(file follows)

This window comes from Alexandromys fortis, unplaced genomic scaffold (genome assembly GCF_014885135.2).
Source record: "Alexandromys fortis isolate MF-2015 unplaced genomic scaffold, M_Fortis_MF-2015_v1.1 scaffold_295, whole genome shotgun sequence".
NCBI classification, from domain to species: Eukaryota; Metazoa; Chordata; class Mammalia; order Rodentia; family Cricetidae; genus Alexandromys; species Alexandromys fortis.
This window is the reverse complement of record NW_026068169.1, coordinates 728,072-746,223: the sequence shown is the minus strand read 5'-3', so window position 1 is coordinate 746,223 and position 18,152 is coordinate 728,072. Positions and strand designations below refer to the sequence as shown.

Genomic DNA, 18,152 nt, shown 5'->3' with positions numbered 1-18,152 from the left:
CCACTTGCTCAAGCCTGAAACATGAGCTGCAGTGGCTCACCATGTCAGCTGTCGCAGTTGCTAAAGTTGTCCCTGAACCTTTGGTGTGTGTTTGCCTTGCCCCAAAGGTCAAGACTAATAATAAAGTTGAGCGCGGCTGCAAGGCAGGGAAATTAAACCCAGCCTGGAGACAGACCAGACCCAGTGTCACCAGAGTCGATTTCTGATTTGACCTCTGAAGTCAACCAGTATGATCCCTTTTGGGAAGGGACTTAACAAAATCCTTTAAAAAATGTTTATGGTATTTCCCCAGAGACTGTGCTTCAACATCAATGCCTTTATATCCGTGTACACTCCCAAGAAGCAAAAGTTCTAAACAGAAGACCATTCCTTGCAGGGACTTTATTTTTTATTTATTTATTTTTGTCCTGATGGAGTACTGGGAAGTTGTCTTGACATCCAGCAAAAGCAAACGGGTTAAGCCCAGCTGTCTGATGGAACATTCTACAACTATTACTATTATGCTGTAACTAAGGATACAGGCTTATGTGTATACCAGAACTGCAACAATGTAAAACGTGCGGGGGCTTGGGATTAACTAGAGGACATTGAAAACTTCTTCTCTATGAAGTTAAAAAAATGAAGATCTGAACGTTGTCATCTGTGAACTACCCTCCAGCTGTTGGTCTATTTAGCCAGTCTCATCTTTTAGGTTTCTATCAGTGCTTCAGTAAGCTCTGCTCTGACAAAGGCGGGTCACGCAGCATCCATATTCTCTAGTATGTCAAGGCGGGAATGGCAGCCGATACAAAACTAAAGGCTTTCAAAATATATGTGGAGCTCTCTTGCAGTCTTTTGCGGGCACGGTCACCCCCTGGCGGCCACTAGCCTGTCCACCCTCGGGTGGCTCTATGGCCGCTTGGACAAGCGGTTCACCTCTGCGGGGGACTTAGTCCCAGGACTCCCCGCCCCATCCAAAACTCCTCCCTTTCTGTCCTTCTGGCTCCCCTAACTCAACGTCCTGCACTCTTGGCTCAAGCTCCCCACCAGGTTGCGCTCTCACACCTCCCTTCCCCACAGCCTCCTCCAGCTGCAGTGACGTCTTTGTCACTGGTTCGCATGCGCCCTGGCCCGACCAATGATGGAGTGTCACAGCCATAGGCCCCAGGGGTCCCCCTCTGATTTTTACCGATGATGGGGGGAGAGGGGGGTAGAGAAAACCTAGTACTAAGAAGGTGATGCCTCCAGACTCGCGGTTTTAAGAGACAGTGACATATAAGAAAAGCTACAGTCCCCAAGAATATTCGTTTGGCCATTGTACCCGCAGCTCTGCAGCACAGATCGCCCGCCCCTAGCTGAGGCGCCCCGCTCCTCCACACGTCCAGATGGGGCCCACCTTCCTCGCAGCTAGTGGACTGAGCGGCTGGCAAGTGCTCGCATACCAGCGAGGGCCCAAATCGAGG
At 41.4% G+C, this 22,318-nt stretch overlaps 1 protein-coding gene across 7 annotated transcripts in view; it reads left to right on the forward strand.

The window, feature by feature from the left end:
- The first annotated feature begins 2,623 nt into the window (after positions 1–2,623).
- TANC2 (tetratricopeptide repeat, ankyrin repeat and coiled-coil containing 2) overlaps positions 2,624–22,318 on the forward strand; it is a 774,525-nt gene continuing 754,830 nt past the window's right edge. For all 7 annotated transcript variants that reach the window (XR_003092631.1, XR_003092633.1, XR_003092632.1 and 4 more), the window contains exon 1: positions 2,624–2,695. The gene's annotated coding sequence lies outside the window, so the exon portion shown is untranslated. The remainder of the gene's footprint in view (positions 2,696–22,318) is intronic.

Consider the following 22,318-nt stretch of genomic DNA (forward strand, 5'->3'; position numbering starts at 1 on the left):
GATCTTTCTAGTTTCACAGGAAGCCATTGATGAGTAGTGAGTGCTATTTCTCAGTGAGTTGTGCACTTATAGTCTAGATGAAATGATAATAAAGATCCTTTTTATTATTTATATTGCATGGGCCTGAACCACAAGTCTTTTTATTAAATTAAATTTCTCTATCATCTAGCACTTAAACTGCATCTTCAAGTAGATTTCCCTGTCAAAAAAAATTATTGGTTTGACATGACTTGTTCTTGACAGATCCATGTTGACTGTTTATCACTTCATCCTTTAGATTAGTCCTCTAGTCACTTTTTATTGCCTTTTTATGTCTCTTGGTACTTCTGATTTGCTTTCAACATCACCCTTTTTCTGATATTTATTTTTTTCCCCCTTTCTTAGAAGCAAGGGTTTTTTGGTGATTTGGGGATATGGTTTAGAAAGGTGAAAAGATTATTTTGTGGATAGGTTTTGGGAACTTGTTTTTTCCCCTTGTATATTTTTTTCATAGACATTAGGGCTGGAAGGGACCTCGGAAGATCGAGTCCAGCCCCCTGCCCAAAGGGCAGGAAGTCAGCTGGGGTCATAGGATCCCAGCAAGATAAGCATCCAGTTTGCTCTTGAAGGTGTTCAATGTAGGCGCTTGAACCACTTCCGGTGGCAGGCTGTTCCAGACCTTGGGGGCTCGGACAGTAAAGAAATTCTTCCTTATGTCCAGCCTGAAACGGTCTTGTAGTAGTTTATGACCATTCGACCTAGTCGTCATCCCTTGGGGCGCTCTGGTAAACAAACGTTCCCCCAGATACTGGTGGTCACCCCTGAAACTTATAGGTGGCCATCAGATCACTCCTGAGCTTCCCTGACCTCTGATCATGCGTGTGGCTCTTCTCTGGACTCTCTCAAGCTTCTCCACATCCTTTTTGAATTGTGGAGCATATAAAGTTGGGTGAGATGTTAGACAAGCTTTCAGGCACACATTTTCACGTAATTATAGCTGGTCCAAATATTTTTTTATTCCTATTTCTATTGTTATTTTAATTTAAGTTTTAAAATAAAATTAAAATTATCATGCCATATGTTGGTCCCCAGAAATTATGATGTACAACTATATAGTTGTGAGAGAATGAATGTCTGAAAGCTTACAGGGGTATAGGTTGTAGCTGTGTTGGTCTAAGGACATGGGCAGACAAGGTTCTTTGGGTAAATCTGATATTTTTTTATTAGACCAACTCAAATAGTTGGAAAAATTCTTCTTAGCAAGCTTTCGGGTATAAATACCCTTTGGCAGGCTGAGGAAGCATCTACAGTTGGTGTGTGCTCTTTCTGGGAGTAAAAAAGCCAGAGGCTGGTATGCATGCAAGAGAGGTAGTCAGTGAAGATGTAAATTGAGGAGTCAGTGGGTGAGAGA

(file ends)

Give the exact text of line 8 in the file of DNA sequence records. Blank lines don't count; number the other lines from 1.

The window, feature by feature from the left end: